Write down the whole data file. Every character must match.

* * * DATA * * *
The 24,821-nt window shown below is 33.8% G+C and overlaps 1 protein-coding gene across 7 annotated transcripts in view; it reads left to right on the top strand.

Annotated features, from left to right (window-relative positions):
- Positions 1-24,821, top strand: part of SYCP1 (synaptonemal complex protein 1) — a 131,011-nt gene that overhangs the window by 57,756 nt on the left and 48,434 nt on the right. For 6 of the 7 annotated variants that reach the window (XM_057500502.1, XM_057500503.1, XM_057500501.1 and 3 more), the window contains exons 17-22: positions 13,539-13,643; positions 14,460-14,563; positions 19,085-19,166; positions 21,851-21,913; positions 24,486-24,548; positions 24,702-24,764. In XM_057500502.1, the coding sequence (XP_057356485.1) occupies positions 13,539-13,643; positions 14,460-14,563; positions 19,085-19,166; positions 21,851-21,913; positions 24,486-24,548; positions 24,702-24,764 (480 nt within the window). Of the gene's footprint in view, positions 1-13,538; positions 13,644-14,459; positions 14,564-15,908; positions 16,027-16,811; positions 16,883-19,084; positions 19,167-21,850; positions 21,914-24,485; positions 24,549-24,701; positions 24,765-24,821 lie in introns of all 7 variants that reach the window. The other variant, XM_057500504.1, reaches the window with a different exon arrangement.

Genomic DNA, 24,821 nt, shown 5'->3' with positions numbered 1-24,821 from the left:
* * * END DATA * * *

The 24,821-nt window shown below is 33.8% G+C and overlaps 1 protein-coding gene across 7 annotated transcripts in view; it reads left to right on the top strand.

Annotated features, from left to right (window-relative positions):
- Positions 1-24,821, top strand: part of SYCP1 (synaptonemal complex protein 1) — a 131,011-nt gene that overhangs the window by 57,756 nt on the left and 48,434 nt on the right. For 6 of the 7 annotated variants that reach the window (XM_057500502.1, XM_057500503.1, XM_057500501.1 and 3 more), the window contains exons 17-22: positions 13,539-13,643; positions 14,460-14,563; positions 19,085-19,166; positions 21,851-21,913; positions 24,486-24,548; positions 24,702-24,764. In XM_057500502.1, the coding sequence (XP_057356485.1) occupies positions 13,539-13,643; positions 14,460-14,563; positions 19,085-19,166; positions 21,851-21,913; positions 24,486-24,548; positions 24,702-24,764 (480 nt within the window). Of the gene's footprint in view, positions 1-13,538; positions 13,644-14,459; positions 14,564-15,908; positions 16,027-16,811; positions 16,883-19,084; positions 19,167-21,850; positions 21,914-24,485; positions 24,549-24,701; positions 24,765-24,821 lie in introns of all 7 variants that reach the window. The other variant, XM_057500504.1, reaches the window with a different exon arrangement.

Genomic DNA, 24,821 nt, shown 5'->3' with positions numbered 1-24,821 from the left: